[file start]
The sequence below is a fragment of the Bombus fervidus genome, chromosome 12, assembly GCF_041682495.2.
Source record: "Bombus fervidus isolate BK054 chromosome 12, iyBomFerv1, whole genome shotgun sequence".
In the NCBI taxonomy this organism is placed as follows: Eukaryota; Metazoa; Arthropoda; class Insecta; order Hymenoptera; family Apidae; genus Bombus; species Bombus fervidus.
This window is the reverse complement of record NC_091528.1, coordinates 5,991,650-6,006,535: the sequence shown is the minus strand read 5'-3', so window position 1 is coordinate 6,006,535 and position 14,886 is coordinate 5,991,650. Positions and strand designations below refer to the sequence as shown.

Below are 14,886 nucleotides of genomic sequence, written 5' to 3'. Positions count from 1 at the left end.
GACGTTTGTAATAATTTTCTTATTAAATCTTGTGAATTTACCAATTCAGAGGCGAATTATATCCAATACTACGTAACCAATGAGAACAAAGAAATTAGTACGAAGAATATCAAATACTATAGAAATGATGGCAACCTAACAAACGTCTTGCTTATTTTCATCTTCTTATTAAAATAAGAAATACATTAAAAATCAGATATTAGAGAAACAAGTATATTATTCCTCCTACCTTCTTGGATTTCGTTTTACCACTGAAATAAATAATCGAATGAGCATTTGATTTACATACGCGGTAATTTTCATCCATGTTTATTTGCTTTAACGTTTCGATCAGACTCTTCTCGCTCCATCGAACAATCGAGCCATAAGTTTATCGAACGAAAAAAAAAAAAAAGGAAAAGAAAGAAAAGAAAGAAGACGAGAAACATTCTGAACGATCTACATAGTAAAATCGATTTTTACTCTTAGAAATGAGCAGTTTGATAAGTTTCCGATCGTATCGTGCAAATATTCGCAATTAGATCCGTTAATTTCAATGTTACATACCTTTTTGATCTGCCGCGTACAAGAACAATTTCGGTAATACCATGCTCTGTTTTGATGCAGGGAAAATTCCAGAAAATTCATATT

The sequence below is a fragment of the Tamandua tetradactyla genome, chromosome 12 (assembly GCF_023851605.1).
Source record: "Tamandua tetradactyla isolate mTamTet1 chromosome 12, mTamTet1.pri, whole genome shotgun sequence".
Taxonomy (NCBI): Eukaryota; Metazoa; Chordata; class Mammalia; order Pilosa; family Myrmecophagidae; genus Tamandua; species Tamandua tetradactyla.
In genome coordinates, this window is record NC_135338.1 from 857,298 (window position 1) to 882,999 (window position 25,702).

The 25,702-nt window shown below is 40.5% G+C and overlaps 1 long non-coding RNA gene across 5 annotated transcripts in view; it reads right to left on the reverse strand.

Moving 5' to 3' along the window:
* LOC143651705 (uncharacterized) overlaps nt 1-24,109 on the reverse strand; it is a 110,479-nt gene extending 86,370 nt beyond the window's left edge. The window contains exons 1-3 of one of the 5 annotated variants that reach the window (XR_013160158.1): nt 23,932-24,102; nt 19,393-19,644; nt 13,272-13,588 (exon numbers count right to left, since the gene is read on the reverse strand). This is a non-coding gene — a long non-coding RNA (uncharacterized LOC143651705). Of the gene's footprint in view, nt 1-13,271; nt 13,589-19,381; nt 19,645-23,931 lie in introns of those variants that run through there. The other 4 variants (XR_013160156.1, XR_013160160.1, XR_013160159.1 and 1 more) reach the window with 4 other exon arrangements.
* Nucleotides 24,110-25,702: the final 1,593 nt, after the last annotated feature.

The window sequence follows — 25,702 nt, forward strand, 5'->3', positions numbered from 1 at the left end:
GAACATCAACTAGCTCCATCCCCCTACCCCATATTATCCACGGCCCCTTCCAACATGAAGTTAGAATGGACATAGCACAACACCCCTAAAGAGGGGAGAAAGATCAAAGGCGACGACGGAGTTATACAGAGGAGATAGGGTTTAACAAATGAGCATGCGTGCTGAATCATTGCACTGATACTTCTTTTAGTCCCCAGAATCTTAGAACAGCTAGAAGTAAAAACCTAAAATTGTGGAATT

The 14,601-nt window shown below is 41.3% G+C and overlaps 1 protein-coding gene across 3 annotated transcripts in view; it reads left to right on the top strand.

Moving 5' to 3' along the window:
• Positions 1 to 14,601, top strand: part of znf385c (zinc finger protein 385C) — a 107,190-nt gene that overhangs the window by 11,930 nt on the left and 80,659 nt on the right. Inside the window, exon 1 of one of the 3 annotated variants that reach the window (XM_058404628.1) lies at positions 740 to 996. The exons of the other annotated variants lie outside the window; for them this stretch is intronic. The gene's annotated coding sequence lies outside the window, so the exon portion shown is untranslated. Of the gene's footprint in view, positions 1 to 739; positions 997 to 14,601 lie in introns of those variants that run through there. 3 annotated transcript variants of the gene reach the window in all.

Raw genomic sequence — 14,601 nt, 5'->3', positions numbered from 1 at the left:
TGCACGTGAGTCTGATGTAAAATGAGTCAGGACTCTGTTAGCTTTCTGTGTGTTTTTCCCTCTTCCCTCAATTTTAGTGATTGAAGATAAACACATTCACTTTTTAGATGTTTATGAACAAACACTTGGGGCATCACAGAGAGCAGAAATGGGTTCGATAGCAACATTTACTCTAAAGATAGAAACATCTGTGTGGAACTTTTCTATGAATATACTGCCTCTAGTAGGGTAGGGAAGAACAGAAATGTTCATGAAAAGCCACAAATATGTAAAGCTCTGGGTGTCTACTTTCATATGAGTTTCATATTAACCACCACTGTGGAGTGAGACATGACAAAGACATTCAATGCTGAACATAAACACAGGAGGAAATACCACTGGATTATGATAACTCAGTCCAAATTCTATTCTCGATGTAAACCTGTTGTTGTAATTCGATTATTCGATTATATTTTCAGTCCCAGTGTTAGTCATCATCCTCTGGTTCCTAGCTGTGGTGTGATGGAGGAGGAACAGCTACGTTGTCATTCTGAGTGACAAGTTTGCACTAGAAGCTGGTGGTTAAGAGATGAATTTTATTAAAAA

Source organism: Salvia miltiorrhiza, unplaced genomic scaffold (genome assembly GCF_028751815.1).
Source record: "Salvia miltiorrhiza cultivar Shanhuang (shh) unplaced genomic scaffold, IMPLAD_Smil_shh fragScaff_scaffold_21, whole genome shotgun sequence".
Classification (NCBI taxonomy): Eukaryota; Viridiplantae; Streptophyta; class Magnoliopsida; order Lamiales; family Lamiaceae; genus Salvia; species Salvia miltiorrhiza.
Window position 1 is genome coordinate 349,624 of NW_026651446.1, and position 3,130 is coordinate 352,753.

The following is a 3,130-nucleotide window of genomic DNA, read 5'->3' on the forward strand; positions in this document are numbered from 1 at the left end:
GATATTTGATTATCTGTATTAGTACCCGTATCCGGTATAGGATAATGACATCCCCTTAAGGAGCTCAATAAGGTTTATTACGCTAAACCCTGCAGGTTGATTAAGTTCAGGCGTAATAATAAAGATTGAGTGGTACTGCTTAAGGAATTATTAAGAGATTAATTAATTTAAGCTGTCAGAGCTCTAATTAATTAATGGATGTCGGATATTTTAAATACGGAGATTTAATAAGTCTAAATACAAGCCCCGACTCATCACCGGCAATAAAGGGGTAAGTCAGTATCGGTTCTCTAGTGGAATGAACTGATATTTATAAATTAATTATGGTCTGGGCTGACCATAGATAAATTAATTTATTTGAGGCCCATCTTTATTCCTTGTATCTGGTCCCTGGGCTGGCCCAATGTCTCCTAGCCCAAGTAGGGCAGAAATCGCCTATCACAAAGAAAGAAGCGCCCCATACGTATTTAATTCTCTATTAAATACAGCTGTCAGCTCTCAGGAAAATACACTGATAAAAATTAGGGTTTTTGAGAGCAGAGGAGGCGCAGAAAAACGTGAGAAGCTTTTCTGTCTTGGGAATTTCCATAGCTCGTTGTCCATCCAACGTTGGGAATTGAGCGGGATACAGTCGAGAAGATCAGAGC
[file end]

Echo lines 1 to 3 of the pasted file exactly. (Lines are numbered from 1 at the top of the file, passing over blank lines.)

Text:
The sequence below is a fragment of the Bombus fervidus genome, chromosome 12, assembly GCF_041682495.2.
Source record: "Bombus fervidus isolate BK054 chromosome 12, iyBomFerv1, whole genome shotgun sequence".
In the NCBI taxonomy this organism is placed as follows: Eukaryota; Metazoa; Arthropoda; class Insecta; order Hymenoptera; family Apidae; genus Bombus; species Bombus fervidus.